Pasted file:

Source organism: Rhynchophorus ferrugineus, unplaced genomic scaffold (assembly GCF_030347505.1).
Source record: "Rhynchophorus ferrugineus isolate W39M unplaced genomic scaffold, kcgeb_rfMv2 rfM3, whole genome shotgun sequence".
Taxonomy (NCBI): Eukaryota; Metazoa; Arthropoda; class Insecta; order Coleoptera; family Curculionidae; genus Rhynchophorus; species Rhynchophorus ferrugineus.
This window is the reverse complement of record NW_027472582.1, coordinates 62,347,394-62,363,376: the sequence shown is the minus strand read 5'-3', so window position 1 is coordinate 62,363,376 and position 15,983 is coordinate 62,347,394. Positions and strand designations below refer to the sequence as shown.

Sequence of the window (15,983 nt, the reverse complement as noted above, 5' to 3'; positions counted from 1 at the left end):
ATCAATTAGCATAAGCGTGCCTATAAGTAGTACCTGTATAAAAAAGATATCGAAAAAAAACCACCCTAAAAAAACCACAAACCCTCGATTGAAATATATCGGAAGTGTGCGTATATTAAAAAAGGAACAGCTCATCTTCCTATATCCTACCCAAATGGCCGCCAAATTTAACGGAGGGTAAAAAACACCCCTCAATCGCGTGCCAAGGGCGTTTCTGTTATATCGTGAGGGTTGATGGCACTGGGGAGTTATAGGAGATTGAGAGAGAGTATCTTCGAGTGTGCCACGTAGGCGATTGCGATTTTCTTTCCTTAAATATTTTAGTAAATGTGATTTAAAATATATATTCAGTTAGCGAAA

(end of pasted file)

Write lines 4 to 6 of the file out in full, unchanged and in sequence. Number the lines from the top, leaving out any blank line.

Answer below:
This window is the reverse complement of record NW_027472582.1, coordinates 62,347,394-62,363,376: the sequence shown is the minus strand read 5'-3', so window position 1 is coordinate 62,363,376 and position 15,983 is coordinate 62,347,394. Positions and strand designations below refer to the sequence as shown.

Sequence of the window (15,983 nt, the reverse complement as noted above, 5' to 3'; positions counted from 1 at the left end):
ATCAATTAGCATAAGCGTGCCTATAAGTAGTACCTGTATAAAAAAGATATCGAAAAAAAACCACCCTAAAAAAACCACAAACCCTCGATTGAAATATATCGGAAGTGTGCGTATATTAAAAAAGGAACAGCTCATCTTCCTATATCCTACCCAAATGGCCGCCAAATTTAACGGAGGGTAAAAAACACCCCTCAATCGCGTGCCAAGGGCGTTTCTGTTATATCGTGAGGGTTGATGGCACTGGGGAGTTATAGGAGATTGAGAGAGAGTATCTTCGAGTGTGCCACGTAGGCGATTGCGATTTTCTTTCCTTAAATATTTTAGTAAATGTGATTTAAAATATATATTCAGTTAGCGAAA